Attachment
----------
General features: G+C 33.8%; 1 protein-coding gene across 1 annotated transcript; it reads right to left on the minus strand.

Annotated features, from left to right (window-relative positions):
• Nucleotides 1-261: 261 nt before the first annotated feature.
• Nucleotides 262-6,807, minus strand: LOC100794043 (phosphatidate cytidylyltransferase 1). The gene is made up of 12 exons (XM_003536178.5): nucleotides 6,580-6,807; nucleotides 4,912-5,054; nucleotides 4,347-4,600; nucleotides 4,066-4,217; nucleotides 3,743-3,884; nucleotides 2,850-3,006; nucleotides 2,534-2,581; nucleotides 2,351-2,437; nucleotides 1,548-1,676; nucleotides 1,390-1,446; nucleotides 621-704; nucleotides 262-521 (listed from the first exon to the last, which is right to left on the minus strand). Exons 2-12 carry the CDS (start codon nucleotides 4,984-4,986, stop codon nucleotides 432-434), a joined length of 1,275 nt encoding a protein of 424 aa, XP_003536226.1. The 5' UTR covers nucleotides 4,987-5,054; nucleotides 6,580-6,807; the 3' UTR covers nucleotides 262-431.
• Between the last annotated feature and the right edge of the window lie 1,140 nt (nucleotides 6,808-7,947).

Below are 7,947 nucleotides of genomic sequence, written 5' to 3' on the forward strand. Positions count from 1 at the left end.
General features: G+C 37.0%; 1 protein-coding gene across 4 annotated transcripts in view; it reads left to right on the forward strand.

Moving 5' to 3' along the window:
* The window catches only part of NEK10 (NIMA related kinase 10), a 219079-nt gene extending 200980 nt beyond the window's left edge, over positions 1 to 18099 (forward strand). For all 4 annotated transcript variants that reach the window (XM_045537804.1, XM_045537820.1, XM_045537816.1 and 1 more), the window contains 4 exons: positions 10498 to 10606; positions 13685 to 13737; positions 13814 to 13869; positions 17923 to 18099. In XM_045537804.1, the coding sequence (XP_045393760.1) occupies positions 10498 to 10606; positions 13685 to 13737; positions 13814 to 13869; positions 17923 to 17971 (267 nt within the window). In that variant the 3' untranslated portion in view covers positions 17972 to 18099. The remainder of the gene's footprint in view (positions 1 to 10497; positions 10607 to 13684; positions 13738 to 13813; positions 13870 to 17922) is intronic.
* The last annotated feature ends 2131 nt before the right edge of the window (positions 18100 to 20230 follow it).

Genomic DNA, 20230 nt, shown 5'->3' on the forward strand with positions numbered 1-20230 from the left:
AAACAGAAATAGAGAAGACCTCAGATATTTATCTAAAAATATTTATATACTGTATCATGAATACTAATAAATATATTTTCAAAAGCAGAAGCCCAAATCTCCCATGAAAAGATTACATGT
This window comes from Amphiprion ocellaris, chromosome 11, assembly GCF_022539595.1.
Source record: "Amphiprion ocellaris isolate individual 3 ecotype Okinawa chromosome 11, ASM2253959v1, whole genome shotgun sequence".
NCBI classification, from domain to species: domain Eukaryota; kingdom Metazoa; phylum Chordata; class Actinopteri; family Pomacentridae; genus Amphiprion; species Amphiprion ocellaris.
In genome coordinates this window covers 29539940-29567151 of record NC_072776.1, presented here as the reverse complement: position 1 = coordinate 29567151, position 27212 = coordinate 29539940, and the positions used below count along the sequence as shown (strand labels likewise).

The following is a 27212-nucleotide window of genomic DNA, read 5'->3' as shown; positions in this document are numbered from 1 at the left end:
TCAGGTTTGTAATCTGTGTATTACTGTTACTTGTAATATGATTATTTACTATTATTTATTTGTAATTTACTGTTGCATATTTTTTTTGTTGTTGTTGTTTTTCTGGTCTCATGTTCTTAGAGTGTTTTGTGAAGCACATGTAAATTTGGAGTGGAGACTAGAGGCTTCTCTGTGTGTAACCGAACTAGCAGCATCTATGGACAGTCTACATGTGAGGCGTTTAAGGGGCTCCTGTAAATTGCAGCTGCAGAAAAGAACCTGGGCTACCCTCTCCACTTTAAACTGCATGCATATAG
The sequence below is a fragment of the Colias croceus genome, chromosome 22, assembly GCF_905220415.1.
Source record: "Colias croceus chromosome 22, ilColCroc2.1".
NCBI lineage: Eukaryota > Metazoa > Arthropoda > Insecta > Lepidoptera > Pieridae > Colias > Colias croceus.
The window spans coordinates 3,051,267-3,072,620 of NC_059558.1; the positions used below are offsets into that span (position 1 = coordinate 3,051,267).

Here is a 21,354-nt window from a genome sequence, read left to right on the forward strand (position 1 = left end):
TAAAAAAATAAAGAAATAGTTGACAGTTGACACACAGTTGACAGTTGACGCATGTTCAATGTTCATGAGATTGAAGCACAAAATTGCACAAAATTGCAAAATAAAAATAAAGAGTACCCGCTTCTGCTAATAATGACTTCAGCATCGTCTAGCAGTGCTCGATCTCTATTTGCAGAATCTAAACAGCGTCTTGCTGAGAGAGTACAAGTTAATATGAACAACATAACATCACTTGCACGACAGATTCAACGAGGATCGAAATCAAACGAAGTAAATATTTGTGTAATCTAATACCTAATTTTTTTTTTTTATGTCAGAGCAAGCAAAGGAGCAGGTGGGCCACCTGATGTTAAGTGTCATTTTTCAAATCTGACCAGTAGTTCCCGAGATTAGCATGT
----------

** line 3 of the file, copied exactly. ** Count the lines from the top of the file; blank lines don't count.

• Nucleotides 1-261: 261 nt before the first annotated feature.